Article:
Cantucci di Prato

I was tasked with making something to go along with ice cream for Sunday’s Oscar party we’re going to. These are almond and hazelnut biscotti from the Il Fornaio Baking book. They have an orange worth of zest in them and they’re wonderful. Had a little bit of difficulty with them today, but I pressed on and they’re fine. In fact, I’ve eaten too many of them already. I swore I was going to make them on Sunday and get them out of the house as soon as possible. Oh well, the best laid plans of mice and men.

I am an Urban Homesteader

Today many, as a form of protest, are proclaiming themselves Urban Homesteader. I do believe I am one. I have chickens, I grow some food in our yard, like tomatoes and herbs and a bit of lettuce. I can. I make jelly. I make cheese. I make charcuterie.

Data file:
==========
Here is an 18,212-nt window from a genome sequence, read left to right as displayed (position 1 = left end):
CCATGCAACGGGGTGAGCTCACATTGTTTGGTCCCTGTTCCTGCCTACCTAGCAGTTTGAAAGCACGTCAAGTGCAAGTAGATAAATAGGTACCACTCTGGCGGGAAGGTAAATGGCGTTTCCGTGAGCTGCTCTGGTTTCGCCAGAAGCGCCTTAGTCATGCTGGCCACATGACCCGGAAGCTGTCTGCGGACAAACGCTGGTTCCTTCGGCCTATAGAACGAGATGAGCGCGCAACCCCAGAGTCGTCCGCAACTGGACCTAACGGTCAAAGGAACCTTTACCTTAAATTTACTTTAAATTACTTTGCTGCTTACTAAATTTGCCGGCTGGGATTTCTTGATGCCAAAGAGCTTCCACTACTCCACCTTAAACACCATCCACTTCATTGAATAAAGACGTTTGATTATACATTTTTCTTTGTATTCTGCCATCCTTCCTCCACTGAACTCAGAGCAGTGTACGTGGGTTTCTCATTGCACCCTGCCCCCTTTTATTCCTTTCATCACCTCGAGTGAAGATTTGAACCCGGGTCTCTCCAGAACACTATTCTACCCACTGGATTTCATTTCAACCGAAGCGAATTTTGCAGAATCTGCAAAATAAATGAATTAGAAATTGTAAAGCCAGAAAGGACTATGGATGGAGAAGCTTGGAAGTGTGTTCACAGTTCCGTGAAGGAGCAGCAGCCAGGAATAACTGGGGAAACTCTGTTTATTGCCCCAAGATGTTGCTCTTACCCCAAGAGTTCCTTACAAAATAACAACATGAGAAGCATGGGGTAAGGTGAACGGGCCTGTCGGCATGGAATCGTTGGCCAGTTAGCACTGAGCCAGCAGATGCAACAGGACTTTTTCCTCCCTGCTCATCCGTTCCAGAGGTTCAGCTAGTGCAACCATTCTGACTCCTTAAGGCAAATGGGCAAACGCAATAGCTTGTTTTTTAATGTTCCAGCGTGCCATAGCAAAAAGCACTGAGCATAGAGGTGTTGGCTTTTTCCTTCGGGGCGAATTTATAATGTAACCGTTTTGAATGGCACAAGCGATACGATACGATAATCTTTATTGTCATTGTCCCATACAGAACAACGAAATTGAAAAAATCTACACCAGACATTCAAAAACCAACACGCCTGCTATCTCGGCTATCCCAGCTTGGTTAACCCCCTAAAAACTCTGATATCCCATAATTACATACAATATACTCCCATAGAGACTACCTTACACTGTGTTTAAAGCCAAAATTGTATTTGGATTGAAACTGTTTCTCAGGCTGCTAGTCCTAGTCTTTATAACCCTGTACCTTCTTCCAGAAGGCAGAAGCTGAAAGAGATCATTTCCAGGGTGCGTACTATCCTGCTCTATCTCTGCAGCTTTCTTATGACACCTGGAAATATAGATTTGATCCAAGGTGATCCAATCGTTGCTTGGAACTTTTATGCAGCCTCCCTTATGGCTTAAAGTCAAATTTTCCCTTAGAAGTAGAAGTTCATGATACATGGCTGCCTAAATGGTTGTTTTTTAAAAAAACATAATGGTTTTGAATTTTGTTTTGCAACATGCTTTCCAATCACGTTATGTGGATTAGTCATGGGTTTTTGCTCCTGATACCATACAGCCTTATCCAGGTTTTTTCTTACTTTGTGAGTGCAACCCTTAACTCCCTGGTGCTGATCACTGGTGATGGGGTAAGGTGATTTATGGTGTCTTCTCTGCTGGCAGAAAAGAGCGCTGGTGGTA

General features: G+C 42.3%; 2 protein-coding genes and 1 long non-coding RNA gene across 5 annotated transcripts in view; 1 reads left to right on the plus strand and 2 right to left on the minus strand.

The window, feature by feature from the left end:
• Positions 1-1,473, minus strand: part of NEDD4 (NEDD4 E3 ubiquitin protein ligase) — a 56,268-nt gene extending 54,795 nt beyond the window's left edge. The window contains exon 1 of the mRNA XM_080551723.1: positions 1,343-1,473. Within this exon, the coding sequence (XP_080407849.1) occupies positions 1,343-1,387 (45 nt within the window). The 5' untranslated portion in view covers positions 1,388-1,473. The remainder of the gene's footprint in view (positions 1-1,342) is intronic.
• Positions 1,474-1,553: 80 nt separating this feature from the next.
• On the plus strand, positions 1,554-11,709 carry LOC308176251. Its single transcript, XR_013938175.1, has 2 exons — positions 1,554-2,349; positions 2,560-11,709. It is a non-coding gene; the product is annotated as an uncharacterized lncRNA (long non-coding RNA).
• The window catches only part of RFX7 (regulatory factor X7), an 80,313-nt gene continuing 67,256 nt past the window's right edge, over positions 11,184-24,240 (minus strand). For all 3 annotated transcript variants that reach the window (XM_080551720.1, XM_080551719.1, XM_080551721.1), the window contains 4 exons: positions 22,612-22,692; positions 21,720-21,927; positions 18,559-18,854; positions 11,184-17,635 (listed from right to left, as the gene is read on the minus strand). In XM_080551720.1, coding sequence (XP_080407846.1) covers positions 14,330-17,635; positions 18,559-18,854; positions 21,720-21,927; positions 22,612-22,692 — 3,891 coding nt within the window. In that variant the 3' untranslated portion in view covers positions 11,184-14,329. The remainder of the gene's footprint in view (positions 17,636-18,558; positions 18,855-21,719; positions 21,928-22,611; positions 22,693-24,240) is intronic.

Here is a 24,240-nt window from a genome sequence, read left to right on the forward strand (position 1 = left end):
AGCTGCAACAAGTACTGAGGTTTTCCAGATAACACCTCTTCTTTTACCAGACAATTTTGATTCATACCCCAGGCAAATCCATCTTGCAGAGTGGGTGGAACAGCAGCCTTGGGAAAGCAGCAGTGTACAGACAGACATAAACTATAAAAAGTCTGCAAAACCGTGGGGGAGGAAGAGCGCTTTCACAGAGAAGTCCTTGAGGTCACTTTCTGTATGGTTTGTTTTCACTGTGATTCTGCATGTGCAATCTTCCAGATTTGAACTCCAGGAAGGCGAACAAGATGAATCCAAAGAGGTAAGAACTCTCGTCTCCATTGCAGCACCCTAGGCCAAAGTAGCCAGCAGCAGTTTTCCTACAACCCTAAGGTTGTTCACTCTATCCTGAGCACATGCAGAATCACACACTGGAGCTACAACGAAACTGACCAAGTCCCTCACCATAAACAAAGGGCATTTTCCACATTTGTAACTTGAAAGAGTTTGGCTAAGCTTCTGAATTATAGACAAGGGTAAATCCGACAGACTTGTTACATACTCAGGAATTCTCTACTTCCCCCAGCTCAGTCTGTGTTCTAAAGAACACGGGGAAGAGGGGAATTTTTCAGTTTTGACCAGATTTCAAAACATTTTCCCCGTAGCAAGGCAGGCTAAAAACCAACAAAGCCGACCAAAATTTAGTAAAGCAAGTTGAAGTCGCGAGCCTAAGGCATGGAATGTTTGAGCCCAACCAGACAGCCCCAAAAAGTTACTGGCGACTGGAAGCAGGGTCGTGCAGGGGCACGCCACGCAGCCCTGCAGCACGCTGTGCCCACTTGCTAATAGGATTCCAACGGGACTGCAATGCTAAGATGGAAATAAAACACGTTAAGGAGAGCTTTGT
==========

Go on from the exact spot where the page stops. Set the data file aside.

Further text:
I don’t believe that the terms Urban Homestead and Urban Homesteader should be trademarked. These are generic terms that have been in use since at least the 1970s. As the controversy gains momentum more references earlier in time are being found.

More information about the trademarking controversy here: Blogher.

Tasso Ham!

I made Chicken Jambalaya for our house (our Urban Homestead) warming a year and a half ago and it called for Tasso ham. Popular in Cajun country, it’s not something I’ve ever seen here, even in this major foodie region. The recipe gave “any smoked ham” as an alternative. So, the jambalaya turned out great even with this alternative.

I have plans to make the recipe again and it just so happens that in the book that is the basis of the #Charcutepalooza challenge I’m participating in has a recipe for it. It’s pretty simple, but requires a smoker. Luckily, I just got one of those too.P1050685